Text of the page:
biological clockAlmost as soon as Husband and I got married, people started asking whether we had any plans for children. I’m aware that, traditionally speaking, people used to get married so that they could start a family, but I was surprised that the expectations of starting a family were still so heavy in the 21st century. And even once we’d had Sausage, the questions didn’t stop; people almost immediately wanted to know when we planned to have more children, as though we’d opened the floodgates with one child and would breed with unbridled abandon until my sagging uterus could take no more.

Just recently, one of my close friends admitted that, at the age of 34, she’d come to the conclusion that she simply wasn’t feeling all that maternal at this stage in her life. She loved her nieces and nephews, as well as her friends’ children, but she was happy with the way her life is at the moment and a baby simply didn’t fit into that plan.

When she told me, I was a bit sad that she and her Husband might not have kids, and I’ve since come to the conclusion is a completely irrational reaction from me. Why should I be sad that they don’t want kids?! My reaction soon turned to one of admiration, with my brain saying “Wow, what a brave thing to admit!”, but having had more time to think about it, I feel a bit cross on their behalves.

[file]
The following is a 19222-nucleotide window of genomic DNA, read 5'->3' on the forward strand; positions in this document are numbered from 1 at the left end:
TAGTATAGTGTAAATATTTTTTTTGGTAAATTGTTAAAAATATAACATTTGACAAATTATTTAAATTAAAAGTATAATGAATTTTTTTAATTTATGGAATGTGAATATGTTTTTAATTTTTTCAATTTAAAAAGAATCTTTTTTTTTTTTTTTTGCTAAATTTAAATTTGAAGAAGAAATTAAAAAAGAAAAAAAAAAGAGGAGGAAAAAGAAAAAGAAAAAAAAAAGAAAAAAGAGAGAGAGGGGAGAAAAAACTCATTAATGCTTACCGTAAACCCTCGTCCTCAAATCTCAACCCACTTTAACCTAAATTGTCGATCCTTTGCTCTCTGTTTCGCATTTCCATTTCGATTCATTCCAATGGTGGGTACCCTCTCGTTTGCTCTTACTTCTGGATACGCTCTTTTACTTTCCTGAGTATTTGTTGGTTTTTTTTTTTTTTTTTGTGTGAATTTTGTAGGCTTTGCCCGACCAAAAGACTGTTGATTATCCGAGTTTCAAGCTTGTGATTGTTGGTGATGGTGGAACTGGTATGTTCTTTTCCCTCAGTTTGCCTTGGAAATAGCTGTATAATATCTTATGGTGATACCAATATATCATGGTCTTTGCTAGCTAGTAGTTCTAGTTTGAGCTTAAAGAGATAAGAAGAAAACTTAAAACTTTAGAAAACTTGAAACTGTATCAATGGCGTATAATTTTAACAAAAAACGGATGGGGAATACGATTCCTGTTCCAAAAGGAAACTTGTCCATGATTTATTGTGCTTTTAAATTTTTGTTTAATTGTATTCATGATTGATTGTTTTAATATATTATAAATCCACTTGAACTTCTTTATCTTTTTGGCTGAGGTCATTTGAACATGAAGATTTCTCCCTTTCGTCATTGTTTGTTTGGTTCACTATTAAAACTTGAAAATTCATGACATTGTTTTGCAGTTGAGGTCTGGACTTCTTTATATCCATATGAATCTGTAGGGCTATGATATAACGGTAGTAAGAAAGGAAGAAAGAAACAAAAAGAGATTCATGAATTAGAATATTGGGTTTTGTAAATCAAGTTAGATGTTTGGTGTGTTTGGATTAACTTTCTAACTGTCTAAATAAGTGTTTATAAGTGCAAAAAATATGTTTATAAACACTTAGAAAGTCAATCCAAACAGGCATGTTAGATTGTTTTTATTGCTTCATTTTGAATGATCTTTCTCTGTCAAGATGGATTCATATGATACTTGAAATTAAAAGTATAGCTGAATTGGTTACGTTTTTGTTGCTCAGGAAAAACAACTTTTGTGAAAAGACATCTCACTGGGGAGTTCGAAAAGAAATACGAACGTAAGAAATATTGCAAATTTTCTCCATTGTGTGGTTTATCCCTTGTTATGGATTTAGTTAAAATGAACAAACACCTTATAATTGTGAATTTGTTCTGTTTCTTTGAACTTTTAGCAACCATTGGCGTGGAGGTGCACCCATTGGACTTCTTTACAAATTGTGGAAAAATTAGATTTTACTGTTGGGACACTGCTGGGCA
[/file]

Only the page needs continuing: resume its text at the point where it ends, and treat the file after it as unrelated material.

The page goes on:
Why should anyone have to explain whether they choose to have kids or not? Even the fact that I used the word ‘admitted’ when describing our conversation shows a certain expectation of people within an age group, and that somehow anyone who chooses to deviate from the ‘marriage+kids’ path needs to explain themselves.

What I’ve realised now, is that I wish more people had the guts to admit that they don’t see kids factoring into their lives. There are so many people in the world who seem to take absolutely no joy from being a parent and I often think “Why did that person procreate in the first place?”. Having kids should be something that you know you want, with both body and mind, not a societal obligation that we should fulfill just because our biological clocks or peer groups tell us that “NOW IS THE TIME”.

Perhaps if people weren’t so base, and thought a little bit more about what having kids really meant, there would be less kids in care, foster care, or waiting for adoption? I’m not going to go all Jeremy Kyle and start parading the High Street, screaming “PUT SOMETHING ON THE END OF IT!” at people, but at the same time, I do wish people would at least consider what it takes to have a child and the sacrifices that need to be made. That’s the admirable part, saying “You know what? I’m happy as I am and I’m not willing to change that”.

What I’ve learned from all of this is that I have a whole new level of respect for people who say “I love kids, but they aren’t for me”. Other people (generally those who have or want kids, I’d imagine) may find it hard to reconcile that someone would choose not to have children, but I actually think it’s one of the most selfless conclusions that a person can come to, rather than the potential of having kids and none of you being happy, just for the sake of not missing that window of fertility opportunity.

What do you think? Have you always known that you wanted kids? Have you decided that kids aren’t for you? Leave me a comment below.